BX Air conditioning R134A conversion (all you need to know thread)

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Jaba
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Re: BX Air conditioning R134A conversion (all you need to know thread)

Post by Jaba »

Aaah I get it now. This is normal behaviour with the blower motors on high speed because you are blowing air through the evaporator at a higher rate than the aircon system can cool sufficiently so the compressor will be on permanently to try and provide enough cooling.
You might be getting low on refrigerant as this will reduce the aircon performance. Have you had it recharged recently ?
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Re: BX Air conditioning R134A conversion (all you need to know thread)

Post by senmathal »

Maybe it´s my explanation that is odd :) What do you mean sounds odd? What I mean is that the high speed only com on when I short circuit the pressure switch but not when I run the A/C.

/Mats

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Re: BX Air conditioning R134A conversion (all you need to know thread)

Post by Jaba »

senmathal wrote:
Thu Jul 20, 2017 8:47 am
Maybe it´s my explanation that is odd :) What do you mean sounds odd? What I mean is that the high speed only com on when I short circuit the pressure switch but not when I run the A/C.

/Mats

Yes, I have got that now.
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Re: BX Air conditioning R134A conversion (all you need to know thread)

Post by senmathal »

Sorry I did not see your last answer when I did my reply. Yes I have recently have my A/C charged. But it has not been in use fore a couple of year so maybe it´s a leakage somewhere in the system. I think I will take it to the garage and looked at it with ultra violet light. But it´s still very cold air blowing and it´s work properly. Maybe the cooling fan will get in high speed a hot day. As I understand the pressure will rise when the system get hotter. Sadly this summer in Sweden seems to be the coldest summer in many year.

/Mats

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Re: BX Air conditioning R134A conversion (all you need to know thread)

Post by white exec »

Conversion to R134a
O-rings

Have just taken delivery from Citroen of the four sizes of pipework O-rings, and run a vernier over them.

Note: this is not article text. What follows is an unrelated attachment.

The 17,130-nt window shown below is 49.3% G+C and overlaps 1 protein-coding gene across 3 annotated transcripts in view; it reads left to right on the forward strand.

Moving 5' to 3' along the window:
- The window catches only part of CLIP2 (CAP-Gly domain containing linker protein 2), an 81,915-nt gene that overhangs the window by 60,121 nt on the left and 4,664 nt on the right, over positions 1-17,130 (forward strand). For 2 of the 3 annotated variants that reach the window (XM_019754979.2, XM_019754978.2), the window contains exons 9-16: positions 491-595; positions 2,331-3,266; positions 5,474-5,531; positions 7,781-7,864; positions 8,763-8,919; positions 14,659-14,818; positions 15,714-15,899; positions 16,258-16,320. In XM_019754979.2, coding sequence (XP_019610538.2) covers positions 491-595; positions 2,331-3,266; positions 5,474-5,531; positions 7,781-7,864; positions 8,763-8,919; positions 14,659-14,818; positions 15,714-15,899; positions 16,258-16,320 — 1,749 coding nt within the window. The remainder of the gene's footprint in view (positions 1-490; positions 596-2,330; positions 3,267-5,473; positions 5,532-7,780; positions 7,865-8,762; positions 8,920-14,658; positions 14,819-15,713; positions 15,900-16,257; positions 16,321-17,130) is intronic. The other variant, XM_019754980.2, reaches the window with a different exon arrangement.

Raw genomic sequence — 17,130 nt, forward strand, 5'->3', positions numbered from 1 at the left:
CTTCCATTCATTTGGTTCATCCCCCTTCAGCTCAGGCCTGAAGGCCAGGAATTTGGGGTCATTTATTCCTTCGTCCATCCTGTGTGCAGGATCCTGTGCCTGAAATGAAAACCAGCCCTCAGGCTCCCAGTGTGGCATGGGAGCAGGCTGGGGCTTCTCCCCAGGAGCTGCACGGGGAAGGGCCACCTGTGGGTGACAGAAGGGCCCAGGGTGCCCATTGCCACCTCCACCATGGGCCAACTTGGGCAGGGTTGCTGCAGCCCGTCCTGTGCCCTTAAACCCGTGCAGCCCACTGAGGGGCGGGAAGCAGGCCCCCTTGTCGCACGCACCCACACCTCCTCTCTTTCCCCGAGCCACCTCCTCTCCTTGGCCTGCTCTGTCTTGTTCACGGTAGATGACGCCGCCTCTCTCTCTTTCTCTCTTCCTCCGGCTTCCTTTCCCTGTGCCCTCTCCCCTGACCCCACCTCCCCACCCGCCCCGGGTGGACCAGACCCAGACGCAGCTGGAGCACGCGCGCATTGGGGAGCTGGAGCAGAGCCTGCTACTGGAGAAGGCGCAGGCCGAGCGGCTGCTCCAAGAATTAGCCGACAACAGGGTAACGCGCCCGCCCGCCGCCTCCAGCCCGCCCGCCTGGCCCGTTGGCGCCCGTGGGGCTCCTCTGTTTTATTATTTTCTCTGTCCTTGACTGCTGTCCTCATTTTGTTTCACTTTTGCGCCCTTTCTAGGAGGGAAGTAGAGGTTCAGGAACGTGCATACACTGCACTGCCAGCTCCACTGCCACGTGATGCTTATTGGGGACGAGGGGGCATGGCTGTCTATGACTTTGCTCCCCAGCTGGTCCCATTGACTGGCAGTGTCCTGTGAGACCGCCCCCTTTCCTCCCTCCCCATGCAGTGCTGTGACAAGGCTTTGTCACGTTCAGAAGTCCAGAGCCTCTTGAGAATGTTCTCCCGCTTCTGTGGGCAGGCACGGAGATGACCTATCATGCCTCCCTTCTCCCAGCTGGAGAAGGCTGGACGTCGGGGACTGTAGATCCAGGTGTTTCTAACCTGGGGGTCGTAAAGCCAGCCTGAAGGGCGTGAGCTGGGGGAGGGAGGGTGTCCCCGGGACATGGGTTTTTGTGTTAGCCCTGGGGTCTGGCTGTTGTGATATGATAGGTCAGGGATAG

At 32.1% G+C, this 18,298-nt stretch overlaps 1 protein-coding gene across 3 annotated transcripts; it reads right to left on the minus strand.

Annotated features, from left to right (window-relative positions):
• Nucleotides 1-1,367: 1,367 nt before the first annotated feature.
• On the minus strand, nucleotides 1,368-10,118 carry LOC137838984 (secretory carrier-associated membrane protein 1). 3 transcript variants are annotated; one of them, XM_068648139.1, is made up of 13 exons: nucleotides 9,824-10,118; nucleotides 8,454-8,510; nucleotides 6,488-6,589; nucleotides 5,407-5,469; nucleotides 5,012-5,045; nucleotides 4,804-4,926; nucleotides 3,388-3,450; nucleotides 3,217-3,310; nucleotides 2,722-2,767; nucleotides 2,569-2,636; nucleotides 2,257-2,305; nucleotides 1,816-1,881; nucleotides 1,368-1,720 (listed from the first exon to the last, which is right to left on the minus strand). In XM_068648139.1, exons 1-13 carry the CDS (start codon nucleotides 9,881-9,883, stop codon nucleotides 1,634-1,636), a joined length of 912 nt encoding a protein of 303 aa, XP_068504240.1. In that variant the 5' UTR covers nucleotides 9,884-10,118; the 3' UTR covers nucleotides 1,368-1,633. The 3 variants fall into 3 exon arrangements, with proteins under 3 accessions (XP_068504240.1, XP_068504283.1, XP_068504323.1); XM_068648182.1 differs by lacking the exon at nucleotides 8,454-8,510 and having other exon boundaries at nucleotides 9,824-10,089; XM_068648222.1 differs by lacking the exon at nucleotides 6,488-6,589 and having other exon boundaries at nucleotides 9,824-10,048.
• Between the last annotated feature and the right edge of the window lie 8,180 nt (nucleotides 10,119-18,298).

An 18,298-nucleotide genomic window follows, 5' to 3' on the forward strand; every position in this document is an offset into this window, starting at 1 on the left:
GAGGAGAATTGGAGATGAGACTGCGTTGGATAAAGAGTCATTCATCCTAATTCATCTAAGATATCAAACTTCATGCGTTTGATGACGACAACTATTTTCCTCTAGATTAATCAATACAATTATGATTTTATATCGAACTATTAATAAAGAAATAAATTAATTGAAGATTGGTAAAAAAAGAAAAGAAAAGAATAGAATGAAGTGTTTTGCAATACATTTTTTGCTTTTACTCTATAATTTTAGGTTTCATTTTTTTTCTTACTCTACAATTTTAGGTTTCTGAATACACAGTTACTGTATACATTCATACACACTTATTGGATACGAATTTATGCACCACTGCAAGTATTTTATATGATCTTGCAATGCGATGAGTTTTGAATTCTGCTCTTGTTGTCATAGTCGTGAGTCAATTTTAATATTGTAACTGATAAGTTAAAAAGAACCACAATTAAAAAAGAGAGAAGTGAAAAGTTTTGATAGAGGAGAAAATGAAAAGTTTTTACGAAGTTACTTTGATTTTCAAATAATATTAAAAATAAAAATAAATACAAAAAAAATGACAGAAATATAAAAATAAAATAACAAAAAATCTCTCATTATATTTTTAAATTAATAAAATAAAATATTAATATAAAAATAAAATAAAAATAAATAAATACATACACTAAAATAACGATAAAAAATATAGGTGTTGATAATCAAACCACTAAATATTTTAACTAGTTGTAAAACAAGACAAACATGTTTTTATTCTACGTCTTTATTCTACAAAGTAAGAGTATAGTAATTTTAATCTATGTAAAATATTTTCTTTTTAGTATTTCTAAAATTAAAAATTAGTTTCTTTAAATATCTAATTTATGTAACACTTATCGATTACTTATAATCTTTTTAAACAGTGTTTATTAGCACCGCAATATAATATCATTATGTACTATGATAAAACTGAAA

The dimensions might be useful in the future, should the items go NFP/difficult to source.

part no ¦ Int.∅ parts listing ¦ int.∅ × thickness, measured
6460 CR ¦ 14 ¦ 14.0 × 1.80
6460 V0 ¦ 10.82 ¦ 10.8 × 1.80
6460 C2 ¦ not stated ¦ 8.75 × 1.80
6460 T9 ¦ 7.65 ¦ 7.60 × 1.80

All of these are used on a huge range of Citroen vehicles, right up to Aircross and Cactus.
Last edited by white exec on Sat Apr 24, 2021 10:01 am, edited 2 times in total.
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Re: BX Air conditioning R134A conversion (all you need to know thread)

Post by white exec »

.
Conversion from R12 to R134a — Citroen documents

While browsing servicebox Parts for something quite unrelated, I found these four Service Documents.
They are detailed conversion instructions for converting from R12 to R134a — for AX, BX and CX.

By simply going into BX parts (not repair procedures, which I don't have a subscription for), and doing a Search for "blanking" (which is what I was looking for), you get this:
.
click to enlarge
AC conversion - Parts page, listing documents.JPG
.
The last four items are on-screen PDFs (which can be printed or saved), are are:
.
1 - Cleaning - air conditioning circuit
2 - Oil drainage - air conditioning compressor and dehydrator
3 - Conversion of air conditioning (up to RPO 3341)
4 - Conversion of air conditioning, single A/C, for RPO 3341→
.
The full documents are available to ServiceBox subscribers, via the page above.

EDIT
Don't get excited over this. There was/is obviously a bug in the SB system that intermittently allows some access to documentation, even when a subscription doesn't cover that. Most of the time, the site works normally.
Chris

UPDATE (June 2021)
The details in those four Citroen documents are now posted on FCF, in the Members' > Resources area of the forum.
Last edited by white exec on Sat May 01, 2021 10:07 pm, edited 6 times in total.
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Re: BX Air conditioning R134A conversion (all you need to know thread)

Post by white exec »

BX etc Pressostat
Advice in the Cit documents is to replace with an updated one, because of the different operating temperatures of compressed R134a.

Original Cit pt.no. listed as 95 496 899, now NFP.
6455T2 replaces it, and is fitted to a string of PSA vehicles.

6455T2 also appears on Mister Auto - choice of half-a-dozen makes.
It's a triple pressure sensor. One spec reads:
<2 bar OFF [no gas]
>26 bar OFF [over-pressure]
17 bar ON [normal wkg pressure; replaces the earlier 19 bar]
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Re: BX Air conditioning R134A conversion (all you need to know thread)

Post by white exec »

Sanden SD-709 compressor — PAO and PAG oils

Having just completed (July 2021) the conversion from R12 to R134a on the BX's factory fitment here, I thought I'd add a couple of bits of information to the very helpful guide above. It relates to the use of PAO68 oil in the system.